Problem is, the damage for really large ones approaches infinity, i.e. at worst this means the extinction of our species.
     
  12. Winner

    Winner Diverse in Unity

    Joined:
    Sep 24, 2004
    Messages:
    27,947
    Location:
    Brno -> Czech rep. >>European Union
    Well fine, I don't care about the math that applies to paying taxes, insurance, and bills in pubs, but sadly, it cares about me. You can't really ignore the fact that these events rarely if ever kill anybody. They are therefore acceptable risk which, in terms of severity, is roughly comparable to being killed by one of those storms where it rains frogs. Tough luck.

    We need a system that will reliably warn us against large asteroids which can impact Earth. Nothing more, nothing less.

    When did they last kill anyone?

    Define harm - a few shattered windows? A rock the size of football damaging a roof of a suburban house? I am sorry, but there FAR GREATER threats to people's lives.

    Again, cost-benefit analysis.

    A whole ton? :mischief:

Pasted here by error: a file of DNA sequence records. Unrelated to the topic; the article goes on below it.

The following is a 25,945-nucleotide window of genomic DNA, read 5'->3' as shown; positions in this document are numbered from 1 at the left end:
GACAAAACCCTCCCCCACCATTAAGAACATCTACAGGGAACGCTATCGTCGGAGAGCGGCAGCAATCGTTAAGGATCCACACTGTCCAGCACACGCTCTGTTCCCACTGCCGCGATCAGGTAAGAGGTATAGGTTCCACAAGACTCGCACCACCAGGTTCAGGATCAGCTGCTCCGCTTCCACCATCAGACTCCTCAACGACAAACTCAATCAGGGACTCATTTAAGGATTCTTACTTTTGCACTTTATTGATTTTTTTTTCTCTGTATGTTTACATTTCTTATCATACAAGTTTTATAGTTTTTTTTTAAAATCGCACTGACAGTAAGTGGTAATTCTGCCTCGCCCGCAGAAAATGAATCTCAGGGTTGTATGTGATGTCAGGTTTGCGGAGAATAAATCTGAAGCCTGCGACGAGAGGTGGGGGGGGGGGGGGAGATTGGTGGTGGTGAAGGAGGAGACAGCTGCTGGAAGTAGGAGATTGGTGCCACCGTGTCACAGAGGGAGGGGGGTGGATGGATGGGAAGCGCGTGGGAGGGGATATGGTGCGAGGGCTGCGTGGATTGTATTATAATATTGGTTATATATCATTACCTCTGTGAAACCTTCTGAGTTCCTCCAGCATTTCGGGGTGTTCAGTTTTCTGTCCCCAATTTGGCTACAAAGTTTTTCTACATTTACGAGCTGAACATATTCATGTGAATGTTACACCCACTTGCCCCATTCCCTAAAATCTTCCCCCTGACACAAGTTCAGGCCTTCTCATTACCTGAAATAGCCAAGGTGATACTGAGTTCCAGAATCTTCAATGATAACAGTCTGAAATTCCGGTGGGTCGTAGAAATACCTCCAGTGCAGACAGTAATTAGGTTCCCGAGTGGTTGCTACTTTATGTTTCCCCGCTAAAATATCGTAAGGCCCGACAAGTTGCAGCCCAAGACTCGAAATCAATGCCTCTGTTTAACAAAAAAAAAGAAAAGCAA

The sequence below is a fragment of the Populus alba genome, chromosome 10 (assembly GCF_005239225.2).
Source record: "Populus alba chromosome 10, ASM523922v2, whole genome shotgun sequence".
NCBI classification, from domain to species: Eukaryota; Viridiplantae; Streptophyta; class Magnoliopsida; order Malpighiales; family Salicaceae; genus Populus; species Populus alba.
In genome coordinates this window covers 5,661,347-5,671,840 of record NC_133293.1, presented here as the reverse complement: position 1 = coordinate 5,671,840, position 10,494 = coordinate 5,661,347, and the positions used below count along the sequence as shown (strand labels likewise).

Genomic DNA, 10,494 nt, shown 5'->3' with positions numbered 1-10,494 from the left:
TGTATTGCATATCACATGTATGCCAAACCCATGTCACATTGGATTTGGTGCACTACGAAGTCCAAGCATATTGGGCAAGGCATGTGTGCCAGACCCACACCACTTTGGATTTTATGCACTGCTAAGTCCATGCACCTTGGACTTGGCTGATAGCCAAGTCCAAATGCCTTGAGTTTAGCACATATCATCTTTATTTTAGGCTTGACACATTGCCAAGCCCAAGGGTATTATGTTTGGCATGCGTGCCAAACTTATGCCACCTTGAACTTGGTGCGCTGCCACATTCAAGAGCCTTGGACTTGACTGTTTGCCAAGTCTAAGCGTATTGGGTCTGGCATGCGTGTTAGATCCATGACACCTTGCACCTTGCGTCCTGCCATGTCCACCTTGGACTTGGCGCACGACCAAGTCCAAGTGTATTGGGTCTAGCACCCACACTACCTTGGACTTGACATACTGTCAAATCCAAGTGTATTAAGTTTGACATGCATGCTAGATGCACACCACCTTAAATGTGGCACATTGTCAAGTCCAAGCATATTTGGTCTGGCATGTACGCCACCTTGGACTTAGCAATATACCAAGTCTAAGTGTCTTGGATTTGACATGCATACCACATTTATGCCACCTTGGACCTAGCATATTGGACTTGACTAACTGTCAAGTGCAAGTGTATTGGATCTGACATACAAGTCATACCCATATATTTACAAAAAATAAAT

Because spending money on fighting hyped-up threats does more damage to your cause than not spending it at all.

    And we can do all this without having to find all metre-sized rocks which pose next to no threat to this planet and its inhabitants. Case closed.

    Agreed. Then we deal with the threats which are credible.

    What you come out as advocating is an overreaction to this event. Or at least that's what it looks like.

    Perhaps you should again and in more specific and detailed manner explain what it is that you want the world to do, against what, and for what money :)

    I am going on the known facts - in the last several hundreds of years, impacts of meteorites killed very few, if any, people. Tunguska could have killed a lot if it had happened over densely populated urban area, so there the risk is at least credible and nobody is proposing to ignore it.
     
  13. hobbsyoyo

    hobbsyoyo Deity

    Joined:
    Jul 13, 2012
    Messages:
    26,319
    Kennedy's Ghost: We choose to go to the moon, we choose to go to the moon and do the other things, not because it is easy, but it is hard.

    Today: But...but finding asteroids is hard :cry:! And expensive :cry:!

    I guess we should re-lable asteroids "commie-rocks" and then people would support finding them. By the way, we spent a big fraction of GDP to beat the commies back then but now give a pittance to asteroid searches. Oh that money wa well spent then, it lead to many technologies - this could give us that and a space infrastructure to boot.

    Or I guess we can just change our speciesnames to homo stupididous or neo-trilobites and pack it in.
     
  14. Winner

    Winner Diverse in Unity

    Joined:
    Sep 24, 2004
    Messages:
    27,947
    Location:
    Brno -> Czech rep. >>European Union
    Jesus

    Stop and breathe for a moment before you say something else you will regret.